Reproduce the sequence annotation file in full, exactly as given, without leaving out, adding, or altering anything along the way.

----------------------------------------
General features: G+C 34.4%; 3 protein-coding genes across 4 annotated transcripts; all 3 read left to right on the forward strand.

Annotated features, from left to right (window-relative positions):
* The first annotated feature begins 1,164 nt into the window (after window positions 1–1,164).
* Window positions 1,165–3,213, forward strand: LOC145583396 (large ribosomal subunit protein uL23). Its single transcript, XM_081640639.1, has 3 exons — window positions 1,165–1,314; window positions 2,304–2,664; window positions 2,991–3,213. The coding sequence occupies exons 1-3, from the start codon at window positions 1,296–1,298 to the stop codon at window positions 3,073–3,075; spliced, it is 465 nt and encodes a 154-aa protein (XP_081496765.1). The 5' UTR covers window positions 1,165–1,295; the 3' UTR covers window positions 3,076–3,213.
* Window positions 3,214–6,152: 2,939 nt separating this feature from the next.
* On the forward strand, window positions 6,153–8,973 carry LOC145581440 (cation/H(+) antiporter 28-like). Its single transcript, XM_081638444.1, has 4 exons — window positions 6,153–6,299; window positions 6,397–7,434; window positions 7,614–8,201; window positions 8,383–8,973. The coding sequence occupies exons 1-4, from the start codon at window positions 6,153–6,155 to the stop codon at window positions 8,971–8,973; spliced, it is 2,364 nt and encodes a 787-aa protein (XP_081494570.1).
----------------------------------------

General features: G+C 34.4%; 3 protein-coding genes across 4 annotated transcripts; all 3 read left to right on the forward strand.

Annotated features, from left to right (window-relative positions):
* The first annotated feature begins 1,164 nt into the window (after window positions 1–1,164).
* Window positions 1,165–3,213, forward strand: LOC145583396 (large ribosomal subunit protein uL23). Its single transcript, XM_081640639.1, has 3 exons — window positions 1,165–1,314; window positions 2,304–2,664; window positions 2,991–3,213. The coding sequence occupies exons 1-3, from the start codon at window positions 1,296–1,298 to the stop codon at window positions 3,073–3,075; spliced, it is 465 nt and encodes a 154-aa protein (XP_081496765.1). The 5' UTR covers window positions 1,165–1,295; the 3' UTR covers window positions 3,076–3,213.
* Window positions 3,214–6,152: 2,939 nt separating this feature from the next.
* On the forward strand, window positions 6,153–8,973 carry LOC145581440 (cation/H(+) antiporter 28-like). Its single transcript, XM_081638444.1, has 4 exons — window positions 6,153–6,299; window positions 6,397–7,434; window positions 7,614–8,201; window positions 8,383–8,973. The coding sequence occupies exons 1-4, from the start codon at window positions 6,153–6,155 to the stop codon at window positions 8,971–8,973; spliced, it is 2,364 nt and encodes a 787-aa protein (XP_081494570.1).